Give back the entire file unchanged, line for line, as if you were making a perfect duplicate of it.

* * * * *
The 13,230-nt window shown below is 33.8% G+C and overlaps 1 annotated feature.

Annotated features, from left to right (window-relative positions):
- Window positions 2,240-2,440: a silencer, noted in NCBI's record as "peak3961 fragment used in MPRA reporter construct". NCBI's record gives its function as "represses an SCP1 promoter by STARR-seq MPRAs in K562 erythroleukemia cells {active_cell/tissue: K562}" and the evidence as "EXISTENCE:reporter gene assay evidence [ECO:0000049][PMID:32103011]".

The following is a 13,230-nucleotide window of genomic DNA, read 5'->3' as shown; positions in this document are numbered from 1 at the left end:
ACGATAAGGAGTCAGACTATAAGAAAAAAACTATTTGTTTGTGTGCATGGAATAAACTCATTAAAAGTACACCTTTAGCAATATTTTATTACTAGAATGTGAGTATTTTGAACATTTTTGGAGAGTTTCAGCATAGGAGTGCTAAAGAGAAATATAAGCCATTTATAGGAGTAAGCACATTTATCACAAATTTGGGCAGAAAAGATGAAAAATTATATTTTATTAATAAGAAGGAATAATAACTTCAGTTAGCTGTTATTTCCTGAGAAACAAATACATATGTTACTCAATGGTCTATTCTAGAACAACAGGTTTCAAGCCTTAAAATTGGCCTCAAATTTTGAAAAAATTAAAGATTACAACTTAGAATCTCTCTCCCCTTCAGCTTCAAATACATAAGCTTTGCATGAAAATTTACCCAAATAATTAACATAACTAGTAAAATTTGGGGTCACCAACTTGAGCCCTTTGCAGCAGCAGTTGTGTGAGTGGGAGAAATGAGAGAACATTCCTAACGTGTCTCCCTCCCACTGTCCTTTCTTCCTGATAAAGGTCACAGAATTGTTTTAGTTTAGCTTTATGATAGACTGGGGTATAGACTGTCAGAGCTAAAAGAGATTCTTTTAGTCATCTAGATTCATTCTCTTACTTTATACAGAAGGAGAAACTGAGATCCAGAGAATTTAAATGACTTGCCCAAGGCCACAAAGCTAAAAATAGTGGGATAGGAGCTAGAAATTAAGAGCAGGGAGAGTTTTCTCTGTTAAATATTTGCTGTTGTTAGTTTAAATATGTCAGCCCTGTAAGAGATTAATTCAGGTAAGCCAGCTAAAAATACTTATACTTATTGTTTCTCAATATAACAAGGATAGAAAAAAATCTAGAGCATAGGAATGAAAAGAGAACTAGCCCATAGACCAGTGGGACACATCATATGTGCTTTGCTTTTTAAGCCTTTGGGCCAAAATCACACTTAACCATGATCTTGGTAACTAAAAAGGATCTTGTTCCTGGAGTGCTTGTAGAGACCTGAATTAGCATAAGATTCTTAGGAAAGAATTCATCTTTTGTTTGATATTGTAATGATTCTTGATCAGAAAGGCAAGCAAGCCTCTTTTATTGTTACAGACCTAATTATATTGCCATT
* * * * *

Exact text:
The 13,230-nt window shown below is 33.8% G+C and overlaps 1 annotated feature.

Annotated features, from left to right (window-relative positions):
- Window positions 2,240-2,440: a silencer, noted in NCBI's record as "peak3961 fragment used in MPRA reporter construct". NCBI's record gives its function as "represses an SCP1 promoter by STARR-seq MPRAs in K562 erythroleukemia cells {active_cell/tissue: K562}" and the evidence as "EXISTENCE:reporter gene assay evidence [ECO:0000049][PMID:32103011]".

The following is a 13,230-nucleotide window of genomic DNA, read 5'->3' as shown; positions in this document are numbered from 1 at the left end:
ACGATAAGGAGTCAGACTATAAGAAAAAAACTATTTGTTTGTGTGCATGGAATAAACTCATTAAAAGTACACCTTTAGCAATATTTTATTACTAGAATGTGAGTATTTTGAACATTTTTGGAGAGTTTCAGCATAGGAGTGCTAAAGAGAAATATAAGCCATTTATAGGAGTAAGCACATTTATCACAAATTTGGGCAGAAAAGATGAAAAATTATATTTTATTAATAAGAAGGAATAATAACTTCAGTTAGCTGTTATTTCCTGAGAAACAAATACATATGTTACTCAATGGTCTATTCTAGAACAACAGGTTTCAAGCCTTAAAATTGGCCTCAAATTTTGAAAAAATTAAAGATTACAACTTAGAATCTCTCTCCCCTTCAGCTTCAAATACATAAGCTTTGCATGAAAATTTACCCAAATAATTAACATAACTAGTAAAATTTGGGGTCACCAACTTGAGCCCTTTGCAGCAGCAGTTGTGTGAGTGGGAGAAATGAGAGAACATTCCTAACGTGTCTCCCTCCCACTGTCCTTTCTTCCTGATAAAGGTCACAGAATTGTTTTAGTTTAGCTTTATGATAGACTGGGGTATAGACTGTCAGAGCTAAAAGAGATTCTTTTAGTCATCTAGATTCATTCTCTTACTTTATACAGAAGGAGAAACTGAGATCCAGAGAATTTAAATGACTTGCCCAAGGCCACAAAGCTAAAAATAGTGGGATAGGAGCTAGAAATTAAGAGCAGGGAGAGTTTTCTCTGTTAAATATTTGCTGTTGTTAGTTTAAATATGTCAGCCCTGTAAGAGATTAATTCAGGTAAGCCAGCTAAAAATACTTATACTTATTGTTTCTCAATATAACAAGGATAGAAAAAAATCTAGAGCATAGGAATGAAAAGAGAACTAGCCCATAGACCAGTGGGACACATCATATGTGCTTTGCTTTTTAAGCCTTTGGGCCAAAATCACACTTAACCATGATCTTGGTAACTAAAAAGGATCTTGTTCCTGGAGTGCTTGTAGAGACCTGAATTAGCATAAGATTCTTAGGAAAGAATTCATCTTTTGTTTGATATTGTAATGATTCTTGATCAGAAAGGCAAGCAAGCCTCTTTTATTGTTACAGACCTAATTATATTGCCATT